September 30, 2023

NC legislative committee backs school calendar flexibility

Tables and chairs are lined up, spaced out and facing in the same direction in the lunchroom of Athens Drive Magnet High School on Wednesday, February 10, 2020 in Raleigh, N.C.

Tables and chairs are lined up, spaced out and facing in the same direction in the lunchroom of Athens Drive Magnet High School on Wednesday, February 10, 2020 in Raleigh, N.C.

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A legislative committee wants to give more school calendar flexibility instead of recommending new restrictions that would force North Carolina public schools to start after Labor Day.

Last month, state Rep. John Torbett had talked about recommending a Labor Day to Memorial Day school calendar as part of the report from his House Committee on An Education System for North Carolina’s Future. Instead, the committee voted Monday on a report that includes recommending changing the school calendar law to give greater calendar flexibility to school boards.

“This provides a continued look and no one start date or end date,” said Torbett, a Gaston County Republican and senior chairman of the committee. “There is a great conversation around flexibility for each and every (local education agency), but then again you give the opportunity for 115 different calendars.”

But Torbett said he still wants to look at a Labor Day to Memorial Day schedule as potentially part of a future recommended statewide school calendar.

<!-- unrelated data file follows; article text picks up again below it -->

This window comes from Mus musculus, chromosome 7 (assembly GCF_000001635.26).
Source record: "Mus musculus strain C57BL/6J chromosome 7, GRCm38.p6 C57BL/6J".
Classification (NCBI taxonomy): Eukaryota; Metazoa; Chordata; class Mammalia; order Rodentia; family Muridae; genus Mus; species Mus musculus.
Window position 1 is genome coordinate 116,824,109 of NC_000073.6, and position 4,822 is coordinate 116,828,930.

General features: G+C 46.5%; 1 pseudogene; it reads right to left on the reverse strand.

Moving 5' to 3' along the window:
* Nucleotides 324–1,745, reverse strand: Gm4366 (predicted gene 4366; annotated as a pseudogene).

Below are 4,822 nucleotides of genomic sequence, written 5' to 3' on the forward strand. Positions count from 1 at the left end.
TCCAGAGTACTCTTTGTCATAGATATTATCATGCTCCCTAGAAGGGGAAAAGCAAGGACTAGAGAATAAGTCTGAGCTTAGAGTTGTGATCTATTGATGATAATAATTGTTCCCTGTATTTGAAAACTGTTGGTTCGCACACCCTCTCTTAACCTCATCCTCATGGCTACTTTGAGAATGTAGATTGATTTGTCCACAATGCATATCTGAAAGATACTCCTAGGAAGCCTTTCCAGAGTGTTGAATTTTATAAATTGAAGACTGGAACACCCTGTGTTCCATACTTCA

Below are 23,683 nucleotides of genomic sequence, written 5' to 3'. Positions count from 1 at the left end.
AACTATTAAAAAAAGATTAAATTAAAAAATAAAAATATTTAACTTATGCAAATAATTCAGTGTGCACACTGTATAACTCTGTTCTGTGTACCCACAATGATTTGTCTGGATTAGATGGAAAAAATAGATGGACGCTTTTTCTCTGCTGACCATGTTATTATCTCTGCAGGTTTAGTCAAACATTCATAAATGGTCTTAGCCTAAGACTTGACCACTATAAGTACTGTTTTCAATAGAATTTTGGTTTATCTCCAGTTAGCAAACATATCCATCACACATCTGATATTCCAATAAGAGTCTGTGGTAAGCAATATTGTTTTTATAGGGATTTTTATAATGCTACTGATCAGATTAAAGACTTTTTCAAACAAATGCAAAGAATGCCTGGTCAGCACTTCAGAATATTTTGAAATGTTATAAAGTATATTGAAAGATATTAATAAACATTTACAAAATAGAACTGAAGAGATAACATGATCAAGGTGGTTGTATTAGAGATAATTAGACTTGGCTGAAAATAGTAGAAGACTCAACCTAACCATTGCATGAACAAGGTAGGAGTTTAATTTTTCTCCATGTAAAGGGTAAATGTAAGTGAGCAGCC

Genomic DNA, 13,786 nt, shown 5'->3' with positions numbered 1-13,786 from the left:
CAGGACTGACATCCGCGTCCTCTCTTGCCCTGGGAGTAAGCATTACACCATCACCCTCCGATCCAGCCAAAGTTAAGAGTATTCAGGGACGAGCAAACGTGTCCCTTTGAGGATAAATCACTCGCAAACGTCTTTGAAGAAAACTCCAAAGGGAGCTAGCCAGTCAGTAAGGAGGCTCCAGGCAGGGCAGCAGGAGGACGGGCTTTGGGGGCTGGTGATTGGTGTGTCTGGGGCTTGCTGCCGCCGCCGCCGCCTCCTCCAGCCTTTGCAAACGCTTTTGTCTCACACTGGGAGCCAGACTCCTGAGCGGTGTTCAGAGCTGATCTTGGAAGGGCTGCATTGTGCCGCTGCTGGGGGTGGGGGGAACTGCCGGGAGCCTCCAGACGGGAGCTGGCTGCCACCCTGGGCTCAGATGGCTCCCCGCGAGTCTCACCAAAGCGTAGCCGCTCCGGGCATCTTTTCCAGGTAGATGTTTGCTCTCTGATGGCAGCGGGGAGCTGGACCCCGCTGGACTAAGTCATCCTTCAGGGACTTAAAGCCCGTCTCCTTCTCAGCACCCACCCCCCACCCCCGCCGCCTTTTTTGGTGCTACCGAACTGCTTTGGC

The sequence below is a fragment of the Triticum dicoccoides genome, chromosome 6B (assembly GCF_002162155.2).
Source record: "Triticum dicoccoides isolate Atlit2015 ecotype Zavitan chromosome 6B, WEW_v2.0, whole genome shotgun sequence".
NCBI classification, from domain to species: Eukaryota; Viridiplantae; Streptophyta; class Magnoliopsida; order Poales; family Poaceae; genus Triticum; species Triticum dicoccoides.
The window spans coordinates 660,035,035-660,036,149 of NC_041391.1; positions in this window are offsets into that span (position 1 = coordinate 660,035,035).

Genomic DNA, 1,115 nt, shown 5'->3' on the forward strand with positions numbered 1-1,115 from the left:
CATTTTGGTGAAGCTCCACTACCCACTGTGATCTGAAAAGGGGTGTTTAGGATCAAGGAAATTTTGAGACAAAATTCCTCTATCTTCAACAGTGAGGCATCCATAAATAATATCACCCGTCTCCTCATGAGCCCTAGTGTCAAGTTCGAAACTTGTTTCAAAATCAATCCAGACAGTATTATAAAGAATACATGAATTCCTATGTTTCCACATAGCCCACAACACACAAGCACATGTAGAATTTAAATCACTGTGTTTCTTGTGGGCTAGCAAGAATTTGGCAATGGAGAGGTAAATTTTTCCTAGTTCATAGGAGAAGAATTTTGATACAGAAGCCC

Other report recommendations include giving more authority to the state superintendent, increasing pay for teachers and reducing the focus on high-stakes testing.

The report passed the committee on a voice vote and will be forwarded to the General Assembly ahead of the legislative session that begins in January. Torbett said he’ll ask that the committee continue so that it can keep working on the findings in the report.

The committee has been meeting all year as part of an effort to come up with recommendations for changing how to run the system that educates 1.5 million public school students.

School calendar law

One of the most contentious issues the committee is weighing in on is the state law that requires most schools to start in late August and end by mid-June.

The school calendar law was passed by the General Assembly in 2004 at the request of the tourism industry and some parents. These groups were concerned about how the school year was starting earlier in August, cutting into summer vacation time.

School districts have been trying since the law was passed to get more flexibility, saying it limits their ability to schedule final exams before winter break.

The state House has passed multiple bills over the years to provide calendar flexibility. But the legislation has died in the Senate.

“The Committee finds that the current requirement that schools begin no earlier than the Monday closest to August 26 and adjourn no later than the Friday closest to June 11 creates a school calendar that is not best suited to the needs of students and educators,” according to the report. “To better meet those needs, the Committee finds that local boards of education should be given greater calendar flexibility.”